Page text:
Sunday, July 14, 2013

Meet Kaya Reading Guide

If you'd like to have your kids do some vocabulary and comprehension work alongside their reading of the Kaya Series of books, this set of words and questions should work well for most elementary school students between third and fifth grade who might read, Meet Kaya.  This is a single reading guide from a whole unit that includes history, art, and language arts elements centered around Kaya and her people.  To access more lessons and resources, check out the Unit Home Page.  For a description of historical inaccuracies and resources regarding those inaccuracies as well as how to approach teaching about American Indians without perpetuating stereotypes, please see Pluses and Minuses.

First, a discussion of the words the Nez Perce and their neighbors used to describe them: Nez Perce Website Page regarding the name, "Nimiipuu"

I suggest having kids finish each of these prompts for each chapter.

Before Reading

I predict this chapter is about _______________________________________ because . . .

While Reading - the first prompt is about visualizing while the second is about asking questions.  The first, helps a child realize they are imagining things in response to what they read, slow down and notice what they are picturing and learn how to communicate those pictures.  The second prompt can ask questions that are "real life" like "wonder what camas bulbs taste like."  OR it can be about what will happen next, "wonder if speaking rain will survive the river."

When I read, "______" it made me picture or imagine . . .

When I read, "______" it made me wonder . . . 

After Reading  This helps kids practice the critical skill of summarizing - something that is very difficult to do btw so be patient.  You might help them by creating a chart where they fill in the subject or predicate underneath.  You'll also need to point out they are  supposed to include the most important experience or struggle in the chapter not just any experience or struggle.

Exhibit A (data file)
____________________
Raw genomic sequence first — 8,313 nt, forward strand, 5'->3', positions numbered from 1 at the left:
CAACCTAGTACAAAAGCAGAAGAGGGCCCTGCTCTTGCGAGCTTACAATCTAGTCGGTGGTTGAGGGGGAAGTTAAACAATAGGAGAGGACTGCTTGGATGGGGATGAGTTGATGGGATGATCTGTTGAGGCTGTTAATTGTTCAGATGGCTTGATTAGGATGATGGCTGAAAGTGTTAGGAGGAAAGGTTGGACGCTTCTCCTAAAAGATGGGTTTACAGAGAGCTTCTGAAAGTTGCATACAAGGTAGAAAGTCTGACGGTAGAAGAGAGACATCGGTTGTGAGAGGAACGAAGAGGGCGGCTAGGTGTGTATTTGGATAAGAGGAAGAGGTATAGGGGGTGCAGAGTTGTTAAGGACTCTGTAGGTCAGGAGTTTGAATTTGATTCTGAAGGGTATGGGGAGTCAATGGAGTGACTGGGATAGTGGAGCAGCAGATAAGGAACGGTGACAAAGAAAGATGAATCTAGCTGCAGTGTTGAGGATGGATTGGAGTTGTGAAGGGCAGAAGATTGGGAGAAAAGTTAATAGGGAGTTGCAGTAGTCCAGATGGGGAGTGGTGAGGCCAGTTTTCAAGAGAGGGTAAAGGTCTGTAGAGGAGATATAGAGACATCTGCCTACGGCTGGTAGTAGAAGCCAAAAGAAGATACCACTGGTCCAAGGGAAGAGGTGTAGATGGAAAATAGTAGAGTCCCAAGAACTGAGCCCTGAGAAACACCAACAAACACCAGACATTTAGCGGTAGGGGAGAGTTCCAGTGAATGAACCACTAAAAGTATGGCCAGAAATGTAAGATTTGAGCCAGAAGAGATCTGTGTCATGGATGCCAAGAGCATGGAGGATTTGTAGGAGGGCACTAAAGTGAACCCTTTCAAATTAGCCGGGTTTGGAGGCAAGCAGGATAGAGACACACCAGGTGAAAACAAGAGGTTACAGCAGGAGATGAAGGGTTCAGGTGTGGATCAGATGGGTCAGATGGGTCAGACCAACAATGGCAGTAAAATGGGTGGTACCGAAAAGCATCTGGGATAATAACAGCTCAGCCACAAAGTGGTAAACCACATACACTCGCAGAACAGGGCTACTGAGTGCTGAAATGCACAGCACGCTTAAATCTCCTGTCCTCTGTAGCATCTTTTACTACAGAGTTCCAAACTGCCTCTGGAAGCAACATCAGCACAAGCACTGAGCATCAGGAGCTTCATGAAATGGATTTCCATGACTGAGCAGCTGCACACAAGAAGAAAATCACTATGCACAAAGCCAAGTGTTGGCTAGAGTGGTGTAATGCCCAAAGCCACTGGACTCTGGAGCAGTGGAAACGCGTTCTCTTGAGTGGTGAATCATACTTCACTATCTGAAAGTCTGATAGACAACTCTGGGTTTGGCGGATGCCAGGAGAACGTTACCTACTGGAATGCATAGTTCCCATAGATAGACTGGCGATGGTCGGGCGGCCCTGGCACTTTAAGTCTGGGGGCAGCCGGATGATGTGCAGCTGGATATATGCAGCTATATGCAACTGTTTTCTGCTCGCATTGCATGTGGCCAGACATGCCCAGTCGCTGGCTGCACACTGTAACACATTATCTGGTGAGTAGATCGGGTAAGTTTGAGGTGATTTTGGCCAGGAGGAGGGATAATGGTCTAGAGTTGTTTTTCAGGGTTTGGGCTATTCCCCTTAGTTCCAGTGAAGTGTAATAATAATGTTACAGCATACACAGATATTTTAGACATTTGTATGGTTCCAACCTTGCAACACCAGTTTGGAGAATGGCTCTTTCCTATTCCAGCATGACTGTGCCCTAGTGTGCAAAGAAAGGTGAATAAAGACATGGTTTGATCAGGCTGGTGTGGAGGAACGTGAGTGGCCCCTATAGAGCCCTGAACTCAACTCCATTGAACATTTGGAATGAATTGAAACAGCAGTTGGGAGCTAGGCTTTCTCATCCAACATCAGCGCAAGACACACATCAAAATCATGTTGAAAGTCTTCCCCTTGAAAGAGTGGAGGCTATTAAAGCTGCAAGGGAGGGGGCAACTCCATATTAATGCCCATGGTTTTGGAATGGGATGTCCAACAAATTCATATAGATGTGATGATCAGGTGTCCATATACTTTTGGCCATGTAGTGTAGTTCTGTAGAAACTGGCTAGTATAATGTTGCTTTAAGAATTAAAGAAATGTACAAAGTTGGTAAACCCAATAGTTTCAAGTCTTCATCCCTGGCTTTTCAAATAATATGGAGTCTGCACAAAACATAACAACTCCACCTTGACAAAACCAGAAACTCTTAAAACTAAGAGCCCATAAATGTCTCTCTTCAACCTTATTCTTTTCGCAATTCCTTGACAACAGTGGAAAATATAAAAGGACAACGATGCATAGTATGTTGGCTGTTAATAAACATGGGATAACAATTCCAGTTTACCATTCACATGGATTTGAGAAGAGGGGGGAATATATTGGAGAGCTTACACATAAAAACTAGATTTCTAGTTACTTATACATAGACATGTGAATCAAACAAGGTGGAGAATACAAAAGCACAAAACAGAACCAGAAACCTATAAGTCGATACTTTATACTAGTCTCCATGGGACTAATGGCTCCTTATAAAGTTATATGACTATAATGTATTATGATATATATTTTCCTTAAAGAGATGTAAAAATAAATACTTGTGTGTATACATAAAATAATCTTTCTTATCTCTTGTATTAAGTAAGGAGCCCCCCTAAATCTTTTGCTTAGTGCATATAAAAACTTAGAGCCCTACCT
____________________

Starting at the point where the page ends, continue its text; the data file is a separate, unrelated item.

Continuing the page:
Summarize the chapter:  In this chapter (person)  (experience or struggle) as a result, I wonder . . .

Meet Kaya

Let's Race


  • beloved
  • buckskin
  • reined
  • glanced
  • travois (this is actually the french word)
  • serenade
  • boast
  • deed
  • dismounted
  • tule
  • disguise
  • skittish
  • nickering
  • hesitantly
  • plunged

Questions to Answer:

  1. What season is it when the story begins?  Use a quotation that shows how Kaya describes the season, then decide whether you think it is summer, winter, spring or fall and cite evidence to support your answer.
  2. Who was Kaya asked to do watch?
  3. What is a Travois for?
  4. Why does Kaya race Steps High even though Toe-ta told her not to?
  5. Raven tells a story with some chord and his fingers.  Like a myth, the story is meant to entertain and to teach all at the same time.  What does the story teach the twins?

Try It



  • gaze
  • responsibility
  • bough
  • discipline 
  • wyakin
  • fingercake
  • crier
  • witness
  • pranced
  • clenched

Questions to answer

  1. Do you think the stick people are real?  Why or why not?
  2. Why does Kaya do the looking while Speaking Rain does the listening?
  3. When the author writes, "The boys were clinging to the trunk like raccoons" she is using a simile by comparing the boys to something else to help create a picture in our minds.  The two boys are good at climbing (because raccoons are good at climbing).  Find another simile in the chapter and write what you think the simile is trying to show us.
  4. What is worse for Kaya - the fact that she got whipped or the fact that because of her all the other children also got whipped?  Use evidence from the book to support your answer.
  5. What do you think about the idea that what one person does affects all the rest?  How is this true for Kaya and her tribe?  How is it true for you?  Do you think it fair that all the children got the switch because of Kaya?